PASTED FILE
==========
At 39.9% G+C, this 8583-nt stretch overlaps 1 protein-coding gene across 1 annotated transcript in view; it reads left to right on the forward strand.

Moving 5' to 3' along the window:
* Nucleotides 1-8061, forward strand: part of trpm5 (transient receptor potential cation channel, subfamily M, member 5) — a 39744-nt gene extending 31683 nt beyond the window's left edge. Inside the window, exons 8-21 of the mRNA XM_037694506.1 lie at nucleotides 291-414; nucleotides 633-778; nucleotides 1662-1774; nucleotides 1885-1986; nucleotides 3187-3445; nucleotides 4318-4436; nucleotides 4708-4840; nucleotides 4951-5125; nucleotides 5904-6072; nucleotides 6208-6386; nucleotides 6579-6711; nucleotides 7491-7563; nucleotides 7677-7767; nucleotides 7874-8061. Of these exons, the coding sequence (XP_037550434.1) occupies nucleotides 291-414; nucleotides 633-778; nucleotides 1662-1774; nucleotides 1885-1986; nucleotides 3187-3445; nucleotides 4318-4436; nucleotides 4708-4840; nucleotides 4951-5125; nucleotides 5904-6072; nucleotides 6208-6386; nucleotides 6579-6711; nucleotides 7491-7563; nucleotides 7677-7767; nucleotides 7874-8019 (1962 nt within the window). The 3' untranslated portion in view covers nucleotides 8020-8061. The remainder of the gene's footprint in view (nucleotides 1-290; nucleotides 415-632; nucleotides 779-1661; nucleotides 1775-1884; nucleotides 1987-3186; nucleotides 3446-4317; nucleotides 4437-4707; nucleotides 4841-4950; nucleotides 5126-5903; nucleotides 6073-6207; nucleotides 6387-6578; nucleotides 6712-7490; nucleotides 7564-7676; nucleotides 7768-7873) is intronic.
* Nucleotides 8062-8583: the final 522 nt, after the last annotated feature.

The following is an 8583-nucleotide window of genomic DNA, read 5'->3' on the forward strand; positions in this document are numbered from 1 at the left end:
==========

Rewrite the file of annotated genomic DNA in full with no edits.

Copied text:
At 39.9% G+C, this 8583-nt stretch overlaps 1 protein-coding gene across 1 annotated transcript in view; it reads left to right on the forward strand.

Moving 5' to 3' along the window:
* Nucleotides 1-8061, forward strand: part of trpm5 (transient receptor potential cation channel, subfamily M, member 5) — a 39744-nt gene extending 31683 nt beyond the window's left edge. Inside the window, exons 8-21 of the mRNA XM_037694506.1 lie at nucleotides 291-414; nucleotides 633-778; nucleotides 1662-1774; nucleotides 1885-1986; nucleotides 3187-3445; nucleotides 4318-4436; nucleotides 4708-4840; nucleotides 4951-5125; nucleotides 5904-6072; nucleotides 6208-6386; nucleotides 6579-6711; nucleotides 7491-7563; nucleotides 7677-7767; nucleotides 7874-8061. Of these exons, the coding sequence (XP_037550434.1) occupies nucleotides 291-414; nucleotides 633-778; nucleotides 1662-1774; nucleotides 1885-1986; nucleotides 3187-3445; nucleotides 4318-4436; nucleotides 4708-4840; nucleotides 4951-5125; nucleotides 5904-6072; nucleotides 6208-6386; nucleotides 6579-6711; nucleotides 7491-7563; nucleotides 7677-7767; nucleotides 7874-8019 (1962 nt within the window). The 3' untranslated portion in view covers nucleotides 8020-8061. The remainder of the gene's footprint in view (nucleotides 1-290; nucleotides 415-632; nucleotides 779-1661; nucleotides 1775-1884; nucleotides 1987-3186; nucleotides 3446-4317; nucleotides 4437-4707; nucleotides 4841-4950; nucleotides 5126-5903; nucleotides 6073-6207; nucleotides 6387-6578; nucleotides 6712-7490; nucleotides 7564-7676; nucleotides 7768-7873) is intronic.
* Nucleotides 8062-8583: the final 522 nt, after the last annotated feature.

The following is an 8583-nucleotide window of genomic DNA, read 5'->3' on the forward strand; positions in this document are numbered from 1 at the left end: